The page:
He has endeavored to conduct the government purely, and to correct some of the gross abuses which have existed in every branch of the public service; this has, of course, enlisted against him the host of office-holders throughout the country, and he has not shown that energy which was necessary to carry his good intentions into effect. The command of the division of reserre, destined to operate on the frontier of Texas, was entrusted to General Paredes, who, although he bad, from causes of personal dissatisfaction, contributed to the overthrow of Santa Anna, has always been known as the advocate of centralism, or ra' ber of a military despotism. Ordered to advance, st veral months since, to the line of the Rio del Norte, he has, on various frivolous pretexte, constantly disobeyed or evaded his instructions, and the government, although it cannot bave been ignorant of his hostile intentions, has not dared to displace him. The force under his command is variously estimated at from 5,000 tv 8,000 men, and is said to comprise the most efficient troops of the republic. The intention of the government to negotiate with the United States has been made the great theme of denunciation, and the opposition has been gradually maturing its plans of insurrection in every quarter. The arrival of an American minister was to be the signal of the vutbreak; it occurred sooner han was anticipated, and consequently found them unprepared. Paredes did not issue his revolutionary proclamation until the 15th instant, and did not put his troops in march towards this place until some days after; a corresponding movement in the capital was expected to have taken place immediately on the receipt of Paredes's proclamation, and such undoubtedly was the intention of the revolutionists; but it seems that his "plan, as these insurrectionary programmes are here called, dissatisfied some of the leaders; they could not agree upon their course of operations, and the movement was postponed. This gave the government a breathing spell. In the meantime, several of the most conspicuous revolutionists have been arrested and are now in prison; others, (and among them General Almonte,) against whom orders of arrest have been issued, are concealed; extraordinary powers for six months have been granted to the President by Congress; the city, which is now being fortified, bas been declared in a state of slege, and the liberiy of the press suspended. The government appears to be determined to defend itself obstinately, although the defection of the garrisons of San Juan de Ulloa and Vera Cruz, and of the force stationed at Jalapa, gives it but little reason to rely upon the fidelity of any portion of the army. What will be the result, it would be idle for me to predict, but the gen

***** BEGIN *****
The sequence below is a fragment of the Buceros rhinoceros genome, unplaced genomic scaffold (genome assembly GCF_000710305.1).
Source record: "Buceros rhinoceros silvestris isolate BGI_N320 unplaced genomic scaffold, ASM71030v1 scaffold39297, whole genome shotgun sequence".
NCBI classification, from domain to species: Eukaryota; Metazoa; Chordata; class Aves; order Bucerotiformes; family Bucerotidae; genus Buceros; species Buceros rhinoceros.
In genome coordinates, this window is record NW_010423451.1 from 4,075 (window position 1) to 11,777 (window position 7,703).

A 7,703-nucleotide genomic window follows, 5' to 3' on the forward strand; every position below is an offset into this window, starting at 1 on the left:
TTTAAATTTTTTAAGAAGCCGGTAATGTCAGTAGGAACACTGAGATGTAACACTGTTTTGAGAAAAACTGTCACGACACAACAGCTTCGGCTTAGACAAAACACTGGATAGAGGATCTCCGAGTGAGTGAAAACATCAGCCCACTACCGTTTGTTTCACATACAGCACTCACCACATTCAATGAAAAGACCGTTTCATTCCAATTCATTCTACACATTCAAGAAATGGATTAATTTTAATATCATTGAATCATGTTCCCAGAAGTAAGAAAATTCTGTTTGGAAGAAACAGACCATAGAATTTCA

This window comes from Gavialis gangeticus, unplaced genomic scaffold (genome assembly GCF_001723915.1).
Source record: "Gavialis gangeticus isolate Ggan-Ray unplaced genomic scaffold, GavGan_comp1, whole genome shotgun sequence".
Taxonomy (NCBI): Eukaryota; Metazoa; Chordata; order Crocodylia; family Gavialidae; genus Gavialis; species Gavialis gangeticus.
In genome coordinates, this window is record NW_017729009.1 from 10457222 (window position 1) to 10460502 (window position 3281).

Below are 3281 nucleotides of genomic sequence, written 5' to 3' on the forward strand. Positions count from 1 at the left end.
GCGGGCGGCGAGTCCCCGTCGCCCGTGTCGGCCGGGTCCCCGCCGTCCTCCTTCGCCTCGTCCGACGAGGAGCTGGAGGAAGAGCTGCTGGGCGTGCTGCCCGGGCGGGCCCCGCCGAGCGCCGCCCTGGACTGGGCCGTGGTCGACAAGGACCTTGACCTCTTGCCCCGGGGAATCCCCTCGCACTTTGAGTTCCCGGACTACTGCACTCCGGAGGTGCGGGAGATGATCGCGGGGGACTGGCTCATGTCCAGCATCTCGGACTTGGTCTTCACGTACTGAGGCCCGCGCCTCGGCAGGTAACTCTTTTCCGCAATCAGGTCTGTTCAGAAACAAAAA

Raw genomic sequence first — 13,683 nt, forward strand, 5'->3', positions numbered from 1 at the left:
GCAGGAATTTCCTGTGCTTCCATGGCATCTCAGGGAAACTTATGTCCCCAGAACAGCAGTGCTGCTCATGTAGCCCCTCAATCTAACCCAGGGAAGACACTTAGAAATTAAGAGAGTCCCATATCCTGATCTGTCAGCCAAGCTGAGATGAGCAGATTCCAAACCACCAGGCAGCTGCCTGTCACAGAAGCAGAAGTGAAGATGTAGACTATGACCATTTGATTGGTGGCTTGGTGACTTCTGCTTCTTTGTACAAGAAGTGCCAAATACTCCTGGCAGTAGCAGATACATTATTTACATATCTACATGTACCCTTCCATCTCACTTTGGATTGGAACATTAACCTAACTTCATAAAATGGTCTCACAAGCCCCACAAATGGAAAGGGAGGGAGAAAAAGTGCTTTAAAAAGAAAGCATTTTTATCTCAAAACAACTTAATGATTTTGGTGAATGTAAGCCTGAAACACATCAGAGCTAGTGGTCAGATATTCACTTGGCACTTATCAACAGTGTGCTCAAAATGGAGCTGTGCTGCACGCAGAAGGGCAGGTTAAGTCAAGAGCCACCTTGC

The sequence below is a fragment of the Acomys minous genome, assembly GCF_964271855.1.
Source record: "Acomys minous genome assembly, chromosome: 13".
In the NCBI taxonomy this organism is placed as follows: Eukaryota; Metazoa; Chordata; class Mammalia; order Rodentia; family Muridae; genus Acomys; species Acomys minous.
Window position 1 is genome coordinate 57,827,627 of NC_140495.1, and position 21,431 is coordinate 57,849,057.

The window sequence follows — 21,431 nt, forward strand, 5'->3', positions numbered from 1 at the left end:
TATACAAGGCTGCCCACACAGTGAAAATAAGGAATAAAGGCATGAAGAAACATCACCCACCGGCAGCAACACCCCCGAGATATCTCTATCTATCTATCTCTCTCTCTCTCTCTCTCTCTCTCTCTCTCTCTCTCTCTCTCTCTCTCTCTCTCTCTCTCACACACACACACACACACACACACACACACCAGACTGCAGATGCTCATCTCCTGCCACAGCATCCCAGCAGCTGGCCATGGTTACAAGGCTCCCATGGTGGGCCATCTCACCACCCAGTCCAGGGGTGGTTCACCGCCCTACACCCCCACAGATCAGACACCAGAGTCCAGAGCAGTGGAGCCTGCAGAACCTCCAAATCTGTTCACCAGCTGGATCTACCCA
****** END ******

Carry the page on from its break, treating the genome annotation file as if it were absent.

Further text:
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eral opinion here appears to be that the government must succumb.